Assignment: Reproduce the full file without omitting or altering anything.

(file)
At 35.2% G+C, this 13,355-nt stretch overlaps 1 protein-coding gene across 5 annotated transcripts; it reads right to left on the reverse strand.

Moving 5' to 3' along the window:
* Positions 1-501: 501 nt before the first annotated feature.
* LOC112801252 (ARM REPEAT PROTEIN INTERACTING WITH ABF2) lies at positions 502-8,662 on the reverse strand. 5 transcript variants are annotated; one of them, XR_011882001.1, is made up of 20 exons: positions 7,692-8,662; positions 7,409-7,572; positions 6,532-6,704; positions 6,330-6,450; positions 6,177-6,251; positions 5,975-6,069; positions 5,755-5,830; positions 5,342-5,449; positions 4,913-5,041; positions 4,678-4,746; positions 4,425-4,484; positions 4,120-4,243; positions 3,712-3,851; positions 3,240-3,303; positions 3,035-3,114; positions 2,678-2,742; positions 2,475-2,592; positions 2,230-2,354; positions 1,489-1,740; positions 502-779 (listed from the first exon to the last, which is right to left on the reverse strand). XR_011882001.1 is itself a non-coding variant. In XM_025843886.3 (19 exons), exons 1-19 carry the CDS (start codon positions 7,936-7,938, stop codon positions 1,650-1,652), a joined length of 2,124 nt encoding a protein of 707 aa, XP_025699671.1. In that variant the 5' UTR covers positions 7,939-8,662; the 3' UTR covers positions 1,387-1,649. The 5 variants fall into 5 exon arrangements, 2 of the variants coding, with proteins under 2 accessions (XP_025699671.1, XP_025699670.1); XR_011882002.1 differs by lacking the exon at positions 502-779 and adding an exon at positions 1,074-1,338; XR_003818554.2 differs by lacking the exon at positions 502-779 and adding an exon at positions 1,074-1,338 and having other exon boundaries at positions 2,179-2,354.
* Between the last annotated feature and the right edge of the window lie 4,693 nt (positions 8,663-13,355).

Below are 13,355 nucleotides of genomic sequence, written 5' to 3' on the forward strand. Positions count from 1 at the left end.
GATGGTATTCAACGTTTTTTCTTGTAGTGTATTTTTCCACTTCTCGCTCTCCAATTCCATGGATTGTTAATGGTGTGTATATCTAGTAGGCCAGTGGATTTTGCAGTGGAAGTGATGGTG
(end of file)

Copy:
At 35.2% G+C, this 13,355-nt stretch overlaps 1 protein-coding gene across 5 annotated transcripts; it reads right to left on the reverse strand.

Moving 5' to 3' along the window:
* Positions 1-501: 501 nt before the first annotated feature.
* LOC112801252 (ARM REPEAT PROTEIN INTERACTING WITH ABF2) lies at positions 502-8,662 on the reverse strand. 5 transcript variants are annotated; one of them, XR_011882001.1, is made up of 20 exons: positions 7,692-8,662; positions 7,409-7,572; positions 6,532-6,704; positions 6,330-6,450; positions 6,177-6,251; positions 5,975-6,069; positions 5,755-5,830; positions 5,342-5,449; positions 4,913-5,041; positions 4,678-4,746; positions 4,425-4,484; positions 4,120-4,243; positions 3,712-3,851; positions 3,240-3,303; positions 3,035-3,114; positions 2,678-2,742; positions 2,475-2,592; positions 2,230-2,354; positions 1,489-1,740; positions 502-779 (listed from the first exon to the last, which is right to left on the reverse strand). XR_011882001.1 is itself a non-coding variant. In XM_025843886.3 (19 exons), exons 1-19 carry the CDS (start codon positions 7,936-7,938, stop codon positions 1,650-1,652), a joined length of 2,124 nt encoding a protein of 707 aa, XP_025699671.1. In that variant the 5' UTR covers positions 7,939-8,662; the 3' UTR covers positions 1,387-1,649. The 5 variants fall into 5 exon arrangements, 2 of the variants coding, with proteins under 2 accessions (XP_025699671.1, XP_025699670.1); XR_011882002.1 differs by lacking the exon at positions 502-779 and adding an exon at positions 1,074-1,338; XR_003818554.2 differs by lacking the exon at positions 502-779 and adding an exon at positions 1,074-1,338 and having other exon boundaries at positions 2,179-2,354.
* Between the last annotated feature and the right edge of the window lie 4,693 nt (positions 8,663-13,355).

Below are 13,355 nucleotides of genomic sequence, written 5' to 3' on the forward strand. Positions count from 1 at the left end.
GATGGTATTCAACGTTTTTTCTTGTAGTGTATTTTTCCACTTCTCGCTCTCCAATTCCATGGATTGTTAATGGTGTGTATATCTAGTAGGCCAGTGGATTTTGCAGTGGAAGTGATGGTG